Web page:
Cubby, Inc. v. CompuServe, Inc., 776 F. Supp. 135 (S.D.N.Y. 1991) (full-text).
Factual Background Edit
CompuServe was sued for libel, defamation and unfair competition based on allegedly libelous statements about plaintiff's database, Skuttlebut, that had been posted on Rumorville USA — a publication available on the Journalism Forum of CompuServe.
Trial Court Proceedings Edit
The trial court held that CompuServe was the equivalent of "an electronic, for profit library.” Thus. CompuServe was entitled to the same First Amendment protection as a news vendor (distributor), and therefore, would be liable for defamation only if it knew or had reason to know of the allegedly defamatory statements, rather than the lower level of protection accorded to a publisher. The court stated that:
|“||CompuServe has no more editorial control over such a publication than does a public library, book store, or newsstand, and it would be no more feasible for CompuServe to examine every publication it carries for potentially defamatory statements than it would be for any other distributor to do so.||”|
The court also declined plaintiff's request to hold CompuServe liable for the acts of Don Fitzpatrick Associates ("DFA"), the publisher of Rumorville, and CCI, an independent company that contracted with CompuServe to "manage, review, create, delete, edit and otherwise control the contents of" the Journalism Forum "in accordance with editorial and technical standards and conventions of style as established by CompuServe." DFA had no employment, contractual or other direct relationship with CompuServe. DFA provided Rumorville to the Journalism Forum under a contract with CCI. The Journalism Forum's contract with DFA obligated DFA to accept total responsibility for the contents of Rumorville. CompuServe, in turn, had no opportunity to review Rumorville USA's contents before it was uploaded, and received no part of any fees charged users for access to Rumorville. In addition, CompuServe subscribers paid flat monthly and time usage fees, regardless of the information services they use.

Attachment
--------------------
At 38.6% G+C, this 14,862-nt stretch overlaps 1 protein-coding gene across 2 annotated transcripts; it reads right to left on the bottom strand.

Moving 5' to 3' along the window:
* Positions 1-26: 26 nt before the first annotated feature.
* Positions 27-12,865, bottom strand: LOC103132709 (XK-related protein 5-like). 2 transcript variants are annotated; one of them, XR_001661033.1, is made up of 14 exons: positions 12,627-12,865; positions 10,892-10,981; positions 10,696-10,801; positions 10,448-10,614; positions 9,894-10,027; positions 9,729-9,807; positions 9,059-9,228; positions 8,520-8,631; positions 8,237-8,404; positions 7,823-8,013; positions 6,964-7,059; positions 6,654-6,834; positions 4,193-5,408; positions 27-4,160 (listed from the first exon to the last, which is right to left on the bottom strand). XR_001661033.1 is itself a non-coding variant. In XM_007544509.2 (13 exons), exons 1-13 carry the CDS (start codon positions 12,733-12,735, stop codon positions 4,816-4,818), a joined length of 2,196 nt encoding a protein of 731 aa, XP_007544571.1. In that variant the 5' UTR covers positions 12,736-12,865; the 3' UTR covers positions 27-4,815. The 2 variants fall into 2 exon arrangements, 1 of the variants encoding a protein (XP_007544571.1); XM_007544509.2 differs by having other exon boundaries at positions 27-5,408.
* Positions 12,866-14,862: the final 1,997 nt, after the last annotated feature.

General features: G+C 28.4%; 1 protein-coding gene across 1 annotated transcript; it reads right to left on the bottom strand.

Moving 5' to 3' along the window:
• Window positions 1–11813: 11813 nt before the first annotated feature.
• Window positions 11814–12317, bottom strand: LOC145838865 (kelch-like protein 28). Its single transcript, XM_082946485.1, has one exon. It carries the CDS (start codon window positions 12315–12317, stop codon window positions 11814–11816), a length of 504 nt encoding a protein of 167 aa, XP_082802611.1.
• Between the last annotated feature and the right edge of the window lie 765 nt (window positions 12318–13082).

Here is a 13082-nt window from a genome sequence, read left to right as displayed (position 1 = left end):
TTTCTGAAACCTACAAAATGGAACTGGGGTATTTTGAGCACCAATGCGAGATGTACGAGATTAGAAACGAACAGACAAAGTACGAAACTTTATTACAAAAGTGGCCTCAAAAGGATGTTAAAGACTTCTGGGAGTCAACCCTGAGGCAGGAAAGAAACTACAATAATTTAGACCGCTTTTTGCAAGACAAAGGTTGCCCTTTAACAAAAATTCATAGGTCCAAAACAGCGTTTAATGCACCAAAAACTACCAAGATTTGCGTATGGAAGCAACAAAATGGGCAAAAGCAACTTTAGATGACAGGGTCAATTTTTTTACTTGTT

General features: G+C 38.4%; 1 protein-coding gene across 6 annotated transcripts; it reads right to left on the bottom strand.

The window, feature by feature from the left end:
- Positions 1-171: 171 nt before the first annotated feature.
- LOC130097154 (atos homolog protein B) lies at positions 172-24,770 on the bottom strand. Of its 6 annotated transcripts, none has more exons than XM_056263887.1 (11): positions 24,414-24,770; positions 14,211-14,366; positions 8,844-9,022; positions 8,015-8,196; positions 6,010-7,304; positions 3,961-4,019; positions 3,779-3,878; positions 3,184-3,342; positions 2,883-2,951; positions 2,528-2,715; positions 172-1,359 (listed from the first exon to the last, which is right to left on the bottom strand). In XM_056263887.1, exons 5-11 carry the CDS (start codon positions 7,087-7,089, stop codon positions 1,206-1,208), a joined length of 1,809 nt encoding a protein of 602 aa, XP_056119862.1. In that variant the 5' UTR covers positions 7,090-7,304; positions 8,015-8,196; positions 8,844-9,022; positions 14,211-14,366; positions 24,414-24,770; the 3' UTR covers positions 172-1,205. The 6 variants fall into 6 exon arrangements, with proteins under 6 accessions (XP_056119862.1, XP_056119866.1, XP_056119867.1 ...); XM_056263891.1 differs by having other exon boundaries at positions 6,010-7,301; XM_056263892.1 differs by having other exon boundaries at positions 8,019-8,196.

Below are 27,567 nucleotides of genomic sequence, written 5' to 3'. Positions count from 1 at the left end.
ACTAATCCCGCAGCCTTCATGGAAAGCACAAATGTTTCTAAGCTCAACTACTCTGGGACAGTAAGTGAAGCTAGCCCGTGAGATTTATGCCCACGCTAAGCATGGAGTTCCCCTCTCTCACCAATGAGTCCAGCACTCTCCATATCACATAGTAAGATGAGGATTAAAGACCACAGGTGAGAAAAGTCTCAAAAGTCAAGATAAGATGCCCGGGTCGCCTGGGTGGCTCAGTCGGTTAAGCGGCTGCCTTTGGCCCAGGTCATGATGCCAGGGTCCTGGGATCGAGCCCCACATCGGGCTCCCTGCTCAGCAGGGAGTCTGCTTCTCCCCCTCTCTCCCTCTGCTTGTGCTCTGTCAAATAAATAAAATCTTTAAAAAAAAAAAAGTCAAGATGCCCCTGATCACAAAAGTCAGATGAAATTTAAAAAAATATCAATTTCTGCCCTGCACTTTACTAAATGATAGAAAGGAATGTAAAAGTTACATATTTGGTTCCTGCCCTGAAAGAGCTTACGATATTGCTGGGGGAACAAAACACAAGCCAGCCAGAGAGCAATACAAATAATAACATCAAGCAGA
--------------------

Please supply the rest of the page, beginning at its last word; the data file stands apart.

The court rejected plaintiff's contention that CCI or DFA could be considered agents of CompuServe, since each of the three entities were independent of one another. The court characterized CompuServe's right under its contract with CCI to remove text from its system for noncompliance with its standards as merely a means of maintaining "control over the results of CCI's independent work." Similarly, the court determined that contractual provisions calling for CompuServe to provide CCI with training, necessary support and to indemnify CCI from claims resulting from information appearing in the Journalism Forum did not give CompuServe sufficient control over CCI and its management to render CCI an agent of CompuServe. Finally, the court rejected the notion that CompuServe could be vicariously liable for the actions of DFA, since DFA's contract was with CCI.